High military honours given for feats in Afghanistan

Two soldiers who received high military honours Monday say the ceremony was a recognition of the thousands of Canadian soldiers serving in Afghanistan.

Two soldiers who received highmilitary honours Monday say the ceremony was a recognition of the thousands of Canadian soldiers serving in Afghanistan.

Pte. Jason Lamont, left, and Capt. Derek Prohar are among six soldiers awarded military valour decorations on Monday. ((CBC))

Pte. Jason Lamont, of Greenwood, N.S., Capt. Derek Prohar, of Avonlea, Sask., and four others receivedthe firstmilitary valour decorations Canada has awarded since they were created in 1993 to replace the British honours system.

"Honestly, words cannot even describe the feelings," Lamont said."I don't know if I deserve it more than anybody else. I'm just a representative."

"We're no better or no worse than anybody over there," said Prohar, who added it was "nice to be recognized."

Maj. William Fletcher received the Star of Military Valour. ((CBC))
Canada's military valour decorations include, in descending order of rank, the Victoria Cross, the Star of Military Valour and the Medal of Military Valour.

Maj. William Fletcher and Sgt. Patrick Tower received the Star of Military Valour.

Lamont, Prohar, Sgt. Michael Denine and Master Cpl. Collin Fitzgerald received the Medal of Military Valour.

  • Fletcher, of St. Albert, Alta., led his troops by foot from enemy fire, while giving first aid to wounded colleagues.
  • Tower, from Sidney, B.C., assumed leadership of a military operation when his commander was killed, leading the troops safely out while under enemy fire.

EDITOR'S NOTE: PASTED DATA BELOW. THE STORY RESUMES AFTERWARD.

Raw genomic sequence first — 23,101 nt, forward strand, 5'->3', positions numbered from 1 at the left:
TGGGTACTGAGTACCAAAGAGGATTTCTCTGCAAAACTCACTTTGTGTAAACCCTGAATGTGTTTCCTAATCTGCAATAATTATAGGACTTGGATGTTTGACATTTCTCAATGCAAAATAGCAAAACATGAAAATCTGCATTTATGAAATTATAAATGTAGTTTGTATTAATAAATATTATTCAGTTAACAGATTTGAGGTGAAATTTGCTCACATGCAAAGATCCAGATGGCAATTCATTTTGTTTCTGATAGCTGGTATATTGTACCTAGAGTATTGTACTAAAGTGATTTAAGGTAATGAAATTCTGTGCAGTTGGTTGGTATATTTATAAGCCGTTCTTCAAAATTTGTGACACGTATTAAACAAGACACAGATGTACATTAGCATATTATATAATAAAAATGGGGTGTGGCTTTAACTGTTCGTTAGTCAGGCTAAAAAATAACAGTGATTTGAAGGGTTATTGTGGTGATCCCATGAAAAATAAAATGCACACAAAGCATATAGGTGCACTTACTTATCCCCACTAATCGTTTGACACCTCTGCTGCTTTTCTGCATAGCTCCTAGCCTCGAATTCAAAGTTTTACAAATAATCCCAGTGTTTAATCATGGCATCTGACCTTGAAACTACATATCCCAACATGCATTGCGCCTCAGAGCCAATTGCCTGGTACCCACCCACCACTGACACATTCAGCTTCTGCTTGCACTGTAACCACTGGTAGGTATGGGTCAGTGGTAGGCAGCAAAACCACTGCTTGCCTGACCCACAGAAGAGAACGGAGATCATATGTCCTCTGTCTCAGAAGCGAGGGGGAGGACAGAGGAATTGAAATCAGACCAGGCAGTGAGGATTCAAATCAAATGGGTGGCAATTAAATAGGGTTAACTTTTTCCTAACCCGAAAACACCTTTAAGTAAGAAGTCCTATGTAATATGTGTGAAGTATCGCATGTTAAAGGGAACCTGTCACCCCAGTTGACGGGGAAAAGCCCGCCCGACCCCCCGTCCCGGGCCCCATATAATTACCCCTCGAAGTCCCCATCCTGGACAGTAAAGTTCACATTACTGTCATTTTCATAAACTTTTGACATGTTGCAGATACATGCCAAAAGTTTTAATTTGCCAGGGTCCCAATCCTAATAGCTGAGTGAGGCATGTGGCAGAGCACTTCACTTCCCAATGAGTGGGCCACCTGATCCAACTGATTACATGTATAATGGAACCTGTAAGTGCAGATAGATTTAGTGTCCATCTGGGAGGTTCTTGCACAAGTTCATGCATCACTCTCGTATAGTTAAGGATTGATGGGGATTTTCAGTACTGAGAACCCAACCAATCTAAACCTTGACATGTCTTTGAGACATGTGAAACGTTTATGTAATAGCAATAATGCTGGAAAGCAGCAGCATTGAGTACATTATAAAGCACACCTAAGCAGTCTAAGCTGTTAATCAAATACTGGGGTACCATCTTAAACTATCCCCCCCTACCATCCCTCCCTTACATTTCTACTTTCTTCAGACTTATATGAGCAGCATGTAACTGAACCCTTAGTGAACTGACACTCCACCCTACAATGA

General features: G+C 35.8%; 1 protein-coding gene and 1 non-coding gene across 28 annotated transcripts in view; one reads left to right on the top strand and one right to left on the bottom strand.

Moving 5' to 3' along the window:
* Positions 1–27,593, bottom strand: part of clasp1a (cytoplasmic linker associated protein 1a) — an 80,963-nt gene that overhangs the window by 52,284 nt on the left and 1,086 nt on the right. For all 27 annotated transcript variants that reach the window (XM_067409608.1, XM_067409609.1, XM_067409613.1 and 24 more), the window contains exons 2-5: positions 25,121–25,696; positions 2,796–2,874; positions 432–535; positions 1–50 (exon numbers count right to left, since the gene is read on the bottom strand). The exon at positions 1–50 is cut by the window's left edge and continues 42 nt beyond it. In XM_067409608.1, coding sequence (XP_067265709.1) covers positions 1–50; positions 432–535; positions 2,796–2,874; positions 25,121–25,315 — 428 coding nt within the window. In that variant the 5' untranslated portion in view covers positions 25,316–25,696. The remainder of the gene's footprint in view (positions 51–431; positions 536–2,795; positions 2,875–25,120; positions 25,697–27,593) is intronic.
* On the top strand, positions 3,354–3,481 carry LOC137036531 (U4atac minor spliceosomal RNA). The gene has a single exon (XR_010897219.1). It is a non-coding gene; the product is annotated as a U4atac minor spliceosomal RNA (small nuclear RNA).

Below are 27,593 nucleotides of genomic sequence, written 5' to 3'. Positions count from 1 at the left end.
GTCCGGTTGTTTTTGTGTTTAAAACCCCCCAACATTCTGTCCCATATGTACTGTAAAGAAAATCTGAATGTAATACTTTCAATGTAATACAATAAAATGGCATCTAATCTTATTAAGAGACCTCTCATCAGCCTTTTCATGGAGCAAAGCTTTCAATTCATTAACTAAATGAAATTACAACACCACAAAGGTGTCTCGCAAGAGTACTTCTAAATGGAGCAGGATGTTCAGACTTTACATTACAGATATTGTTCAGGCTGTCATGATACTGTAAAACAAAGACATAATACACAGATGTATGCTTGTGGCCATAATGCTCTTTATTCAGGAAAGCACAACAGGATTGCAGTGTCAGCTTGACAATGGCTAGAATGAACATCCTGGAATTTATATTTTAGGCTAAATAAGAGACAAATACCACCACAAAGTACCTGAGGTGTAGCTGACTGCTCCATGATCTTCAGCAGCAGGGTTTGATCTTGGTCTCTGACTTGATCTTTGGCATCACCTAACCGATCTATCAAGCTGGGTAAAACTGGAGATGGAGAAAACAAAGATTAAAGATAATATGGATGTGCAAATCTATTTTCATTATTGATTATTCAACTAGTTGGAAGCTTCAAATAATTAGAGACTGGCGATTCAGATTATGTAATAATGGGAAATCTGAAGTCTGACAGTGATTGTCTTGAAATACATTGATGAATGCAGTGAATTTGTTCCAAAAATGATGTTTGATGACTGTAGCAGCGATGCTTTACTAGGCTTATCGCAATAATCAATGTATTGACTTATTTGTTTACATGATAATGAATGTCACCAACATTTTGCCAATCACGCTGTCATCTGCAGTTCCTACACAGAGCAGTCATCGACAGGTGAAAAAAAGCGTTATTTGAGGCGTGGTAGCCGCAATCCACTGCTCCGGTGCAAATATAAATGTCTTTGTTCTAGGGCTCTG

• Fitzgerald, from Morrisburg, Ont., drove a burning vehicle off a road so other vehicles in the convoy could escape enemy fire.
  • Denine, from St. John's, NL, manned his vehicle's exterior machine gun when the main cannon and machine gun malfunctioned, driving away enemy attackers.
  • Prohar helped launch a successful September 2006 counter-attack against the Taliban while working with U.S. special forces in southern Afghanistan.
  • Lamont, a medic, ran through enemy fire to check on a wounded colleague when his unit was ambushed in Afghanistan's Helmand province in July 2006.

33 others receive awards

Thirty-three other soldiers received Meritorious Service Decorations, including a posthumous award given to Capt. Nichola Goddard, Canada's first female combat soldier to be killed in battle. Goddard's husband, Jason Beam, accepted on her behalf.

Brig.-Gen. David Fraser received his second Meritorious Service Decoration for leading the multinational NATO mission in six Afghan provinces for eight months, commanding about 9,500 troops, most of them British, Canadian and Dutch.

Governor General Michaëlle Jean and Chief of Defence Staff Gen. Rick Hillier presented the awards during a ceremony at Ottawa's Château Laurier.

Fletcher said he is humbled and honoured by the medal, which he said he'll wear on behalf of the 150 men in his company.

"There [are]guys doing amazing things every day," he said. "The average Afghan in Kandahar is doing a little bit better because of the Canadians being there. I firmly believe that."

Prohar told CBC Newsworld he was hit by shrapnel during the operation.

"My mother's watching this [interview] right now and that might be the first time she's heard this," he said.

Lamont joked that his height gave him an advantage.

"The shorter you are, the more bullets can go over your head," he said.

Medals recognize valour, courage

The Governor General, who acts as commander-in-chief of the armed forces, said the medals were created to recognize valour, courage, selflessness and devotion to duty in very difficult situations.

"That is what our soldiers are enduring in Afghanistan… isolation, intense fire, injury, confusion and death," she said. "Every Canadian who learns about their courage… realizes how difficult it is and realizes their courage."

The medals are an important symbol of support, she said.

"They need to see that we understand how difficult it is, that we respect their engagement. The medals are just a way of saying that," Jean said.

Forty-four Canadian soldiers and one diplomat have died in Afghanistan since the mission started in 2002, following the U.S.-led invasion of the country.